The new radar uses a chemical compound semi-conductor technology called Gallium Nitride which can amplify high-power signals at microwave frequencies; it enables better detection of objects at greater distances when compared with existing commonly used materials such as Gallium Arsenide, Raytheon officials explained.
Raytheon engineers say Gallium Nitride is designed to be extremely efficient and use a powerful aperture in a smaller size to fit on a DDG 51 destroyer with reduced weight and reduced power consumption. Gallium Nitride has a much higher break down voltage so it is capable of much higher power densities, developers said.
The AN/SPY-6 platform will enable next-generation Flight III DDG 51s to defend much larger areas compared with the AN/SPY-1D radar on existing destroyers.In total, the Navy plans as many as 22 Flight III DDG 51 destroyers, according to a previously completed Navy capabilities development document.
The AN/SPY-6 is being engineered to be easily reparable with replaceable parts, fewer circuit boards and cheaper components than previous radars; the AMDR is also designed to rely heavily on software innovations, something which reduces the need for different spare parts. The Navy has finished much of the planned software builds for the AMDR system.
However, special technological adaptations will be necessary to ensure the new, larger radar system can be sufficiently cooled and powered up with enough electricity, Navy developers added.
Regarding electricity, the Navy previously awarded a competitive contract to DRS technologies to build power conditioning modules – systems designed to turn the ship’s on-board electrical power into 1000-volt DC power for the AMDR.
The DDG Flight III’s will also be built with the same Rolls Royce power turbine engineered for the DDG 1000, yet designed with some special fuel-efficiency enhancements.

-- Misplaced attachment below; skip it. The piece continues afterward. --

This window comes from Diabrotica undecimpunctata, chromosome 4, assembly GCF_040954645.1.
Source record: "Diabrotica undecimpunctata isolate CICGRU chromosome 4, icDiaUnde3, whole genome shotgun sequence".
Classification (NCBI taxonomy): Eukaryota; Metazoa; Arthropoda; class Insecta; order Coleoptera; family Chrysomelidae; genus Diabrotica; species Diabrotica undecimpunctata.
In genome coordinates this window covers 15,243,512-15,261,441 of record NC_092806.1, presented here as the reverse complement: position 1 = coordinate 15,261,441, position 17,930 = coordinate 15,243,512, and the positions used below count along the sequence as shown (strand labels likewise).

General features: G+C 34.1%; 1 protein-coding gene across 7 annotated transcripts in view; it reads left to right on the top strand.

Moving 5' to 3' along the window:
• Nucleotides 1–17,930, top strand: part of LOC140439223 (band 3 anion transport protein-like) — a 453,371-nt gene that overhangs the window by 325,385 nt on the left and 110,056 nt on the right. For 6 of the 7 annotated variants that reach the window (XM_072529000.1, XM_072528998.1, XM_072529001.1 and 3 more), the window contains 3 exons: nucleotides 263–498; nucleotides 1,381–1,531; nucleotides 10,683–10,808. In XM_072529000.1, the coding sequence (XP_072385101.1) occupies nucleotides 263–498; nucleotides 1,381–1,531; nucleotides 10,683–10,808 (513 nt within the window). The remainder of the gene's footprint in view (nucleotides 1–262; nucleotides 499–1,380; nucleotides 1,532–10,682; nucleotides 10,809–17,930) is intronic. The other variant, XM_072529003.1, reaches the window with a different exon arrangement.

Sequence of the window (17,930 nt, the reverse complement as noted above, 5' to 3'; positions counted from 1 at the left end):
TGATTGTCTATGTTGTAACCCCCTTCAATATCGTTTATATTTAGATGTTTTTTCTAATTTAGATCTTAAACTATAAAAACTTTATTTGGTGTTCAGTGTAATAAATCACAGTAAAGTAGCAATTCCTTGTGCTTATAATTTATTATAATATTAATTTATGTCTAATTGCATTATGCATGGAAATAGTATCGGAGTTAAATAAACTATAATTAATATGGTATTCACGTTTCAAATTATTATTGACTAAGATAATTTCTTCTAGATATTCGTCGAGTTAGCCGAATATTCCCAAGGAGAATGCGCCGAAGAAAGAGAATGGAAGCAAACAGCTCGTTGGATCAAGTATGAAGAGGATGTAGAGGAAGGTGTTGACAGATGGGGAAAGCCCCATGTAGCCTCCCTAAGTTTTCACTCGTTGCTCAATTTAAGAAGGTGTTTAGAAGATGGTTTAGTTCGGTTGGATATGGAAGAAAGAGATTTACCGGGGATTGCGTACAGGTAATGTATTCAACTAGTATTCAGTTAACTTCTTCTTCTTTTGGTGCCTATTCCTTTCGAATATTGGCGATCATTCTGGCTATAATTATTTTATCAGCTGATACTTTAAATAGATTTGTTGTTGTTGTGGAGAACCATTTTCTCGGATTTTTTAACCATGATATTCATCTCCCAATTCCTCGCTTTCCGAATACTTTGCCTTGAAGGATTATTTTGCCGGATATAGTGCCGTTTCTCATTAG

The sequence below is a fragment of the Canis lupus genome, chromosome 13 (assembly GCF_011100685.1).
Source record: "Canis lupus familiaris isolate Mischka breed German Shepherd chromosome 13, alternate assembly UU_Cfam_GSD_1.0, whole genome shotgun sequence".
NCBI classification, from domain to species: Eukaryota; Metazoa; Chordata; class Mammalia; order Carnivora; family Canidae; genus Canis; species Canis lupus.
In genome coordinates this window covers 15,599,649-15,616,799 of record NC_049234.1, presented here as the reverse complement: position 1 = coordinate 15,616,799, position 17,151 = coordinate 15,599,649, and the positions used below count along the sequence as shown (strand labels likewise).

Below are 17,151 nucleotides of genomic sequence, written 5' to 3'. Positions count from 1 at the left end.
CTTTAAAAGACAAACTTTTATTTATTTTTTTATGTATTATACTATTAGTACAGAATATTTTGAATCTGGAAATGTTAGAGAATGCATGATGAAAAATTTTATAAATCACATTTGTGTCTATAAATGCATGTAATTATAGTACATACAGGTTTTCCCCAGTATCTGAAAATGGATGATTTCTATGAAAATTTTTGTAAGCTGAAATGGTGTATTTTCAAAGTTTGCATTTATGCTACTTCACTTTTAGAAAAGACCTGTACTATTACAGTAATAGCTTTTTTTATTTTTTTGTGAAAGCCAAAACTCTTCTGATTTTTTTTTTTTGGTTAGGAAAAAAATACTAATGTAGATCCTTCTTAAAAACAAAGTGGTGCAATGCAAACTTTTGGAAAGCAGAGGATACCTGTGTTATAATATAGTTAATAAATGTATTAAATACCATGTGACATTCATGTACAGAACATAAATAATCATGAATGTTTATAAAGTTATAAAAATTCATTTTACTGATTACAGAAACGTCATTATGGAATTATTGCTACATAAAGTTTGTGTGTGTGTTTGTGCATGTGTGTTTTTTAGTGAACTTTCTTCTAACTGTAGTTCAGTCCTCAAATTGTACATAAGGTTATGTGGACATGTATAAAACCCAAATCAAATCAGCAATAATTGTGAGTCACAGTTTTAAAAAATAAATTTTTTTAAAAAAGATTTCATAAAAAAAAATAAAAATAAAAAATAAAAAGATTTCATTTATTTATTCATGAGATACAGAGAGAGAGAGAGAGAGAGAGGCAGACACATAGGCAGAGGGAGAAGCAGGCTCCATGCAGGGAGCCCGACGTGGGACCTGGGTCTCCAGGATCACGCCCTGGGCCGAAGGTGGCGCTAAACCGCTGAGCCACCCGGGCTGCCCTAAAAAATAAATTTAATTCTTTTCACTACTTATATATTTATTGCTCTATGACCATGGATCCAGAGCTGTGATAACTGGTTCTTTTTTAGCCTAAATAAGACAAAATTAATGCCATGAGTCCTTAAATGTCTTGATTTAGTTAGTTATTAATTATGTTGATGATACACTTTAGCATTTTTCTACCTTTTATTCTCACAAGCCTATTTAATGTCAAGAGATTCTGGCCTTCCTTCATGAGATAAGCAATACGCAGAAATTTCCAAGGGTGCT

The AMDR is equipped with specially configured cooling technology. The Navy has been developing a new 300-ton AC cooling plant slated to replace the existing 200-ton AC plant, Navy developers have explained.
Before becoming operational, the new cooling plant will need to have completed environmental testing which will assess how the unit is able to tolerate vibration, noise and shocks such as those generated by an underwater explosion, service officials said.
DDG 51 Flight III destroyers are expected to expand upon a promising new ship-based weapons system technology fire-control system, called Naval Integrated Fire Control – Counter Air, or NIFC-CA.
The technology, which has already been deployed, enables ship-based radar to connect with an airborne sensor platform to detect approaching enemy anti-ship cruise missiles from beyond the horizon and, if needed, launch an SM-6 missile to intercept and destroy the incoming threat, Navy officials said.
Navy developers say NIFC-CA presents the ability to extend the range of attack missiles and extend the reach of sensors by netting different sensors from different platforms -- both sea-based and air-based together into one fire control system.
NIFC-CA is part of an overall integrated air and missile defense high-tech upgrade now being installed and tested on existing and new DDG 51 ships using Aegis Baseline 9.
The system hinges ship-based Aegis Radar –- designed to provide defense against long-range incoming ballistic missiles from space as well as nearer-in threats such as anti-ship cruise missiles.